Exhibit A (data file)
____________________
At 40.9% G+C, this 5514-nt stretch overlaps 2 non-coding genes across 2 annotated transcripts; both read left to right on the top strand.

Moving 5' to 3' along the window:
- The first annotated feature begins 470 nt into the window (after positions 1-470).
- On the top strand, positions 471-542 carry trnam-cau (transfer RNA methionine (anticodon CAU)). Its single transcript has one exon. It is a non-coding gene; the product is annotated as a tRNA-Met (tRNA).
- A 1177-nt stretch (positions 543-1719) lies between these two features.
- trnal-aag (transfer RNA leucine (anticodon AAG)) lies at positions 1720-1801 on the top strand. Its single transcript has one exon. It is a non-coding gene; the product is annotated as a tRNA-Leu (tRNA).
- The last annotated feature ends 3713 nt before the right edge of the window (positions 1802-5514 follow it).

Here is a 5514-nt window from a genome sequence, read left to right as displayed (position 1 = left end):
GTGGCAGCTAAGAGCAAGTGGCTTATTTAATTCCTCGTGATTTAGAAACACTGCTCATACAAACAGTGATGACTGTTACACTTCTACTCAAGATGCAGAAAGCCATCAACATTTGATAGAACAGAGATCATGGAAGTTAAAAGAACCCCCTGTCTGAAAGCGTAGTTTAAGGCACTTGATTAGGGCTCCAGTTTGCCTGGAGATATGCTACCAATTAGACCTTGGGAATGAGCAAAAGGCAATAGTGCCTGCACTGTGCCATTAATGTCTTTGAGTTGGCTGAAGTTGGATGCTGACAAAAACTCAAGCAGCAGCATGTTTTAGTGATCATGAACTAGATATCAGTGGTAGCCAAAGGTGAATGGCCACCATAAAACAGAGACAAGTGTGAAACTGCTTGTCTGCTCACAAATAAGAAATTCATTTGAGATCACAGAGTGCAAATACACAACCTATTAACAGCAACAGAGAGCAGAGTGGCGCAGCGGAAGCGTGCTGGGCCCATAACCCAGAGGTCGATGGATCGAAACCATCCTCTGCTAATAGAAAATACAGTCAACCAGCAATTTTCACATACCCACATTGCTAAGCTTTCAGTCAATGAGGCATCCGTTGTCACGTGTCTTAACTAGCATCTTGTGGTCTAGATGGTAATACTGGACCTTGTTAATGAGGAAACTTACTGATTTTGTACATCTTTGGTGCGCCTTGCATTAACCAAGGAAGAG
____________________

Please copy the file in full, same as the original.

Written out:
At 40.9% G+C, this 5514-nt stretch overlaps 2 non-coding genes across 2 annotated transcripts; both read left to right on the top strand.

Moving 5' to 3' along the window:
- The first annotated feature begins 470 nt into the window (after positions 1-470).
- On the top strand, positions 471-542 carry trnam-cau (transfer RNA methionine (anticodon CAU)). Its single transcript has one exon. It is a non-coding gene; the product is annotated as a tRNA-Met (tRNA).
- A 1177-nt stretch (positions 543-1719) lies between these two features.
- trnal-aag (transfer RNA leucine (anticodon AAG)) lies at positions 1720-1801 on the top strand. Its single transcript has one exon. It is a non-coding gene; the product is annotated as a tRNA-Leu (tRNA).
- The last annotated feature ends 3713 nt before the right edge of the window (positions 1802-5514 follow it).

Here is a 5514-nt window from a genome sequence, read left to right as displayed (position 1 = left end):
GTGGCAGCTAAGAGCAAGTGGCTTATTTAATTCCTCGTGATTTAGAAACACTGCTCATACAAACAGTGATGACTGTTACACTTCTACTCAAGATGCAGAAAGCCATCAACATTTGATAGAACAGAGATCATGGAAGTTAAAAGAACCCCCTGTCTGAAAGCGTAGTTTAAGGCACTTGATTAGGGCTCCAGTTTGCCTGGAGATATGCTACCAATTAGACCTTGGGAATGAGCAAAAGGCAATAGTGCCTGCACTGTGCCATTAATGTCTTTGAGTTGGCTGAAGTTGGATGCTGACAAAAACTCAAGCAGCAGCATGTTTTAGTGATCATGAACTAGATATCAGTGGTAGCCAAAGGTGAATGGCCACCATAAAACAGAGACAAGTGTGAAACTGCTTGTCTGCTCACAAATAAGAAATTCATTTGAGATCACAGAGTGCAAATACACAACCTATTAACAGCAACAGAGAGCAGAGTGGCGCAGCGGAAGCGTGCTGGGCCCATAACCCAGAGGTCGATGGATCGAAACCATCCTCTGCTAATAGAAAATACAGTCAACCAGCAATTTTCACATACCCACATTGCTAAGCTTTCAGTCAATGAGGCATCCGTTGTCACGTGTCTTAACTAGCATCTTGTGGTCTAGATGGTAATACTGGACCTTGTTAATGAGGAAACTTACTGATTTTGTACATCTTTGGTGCGCCTTGCATTAACCAAGGAAGAG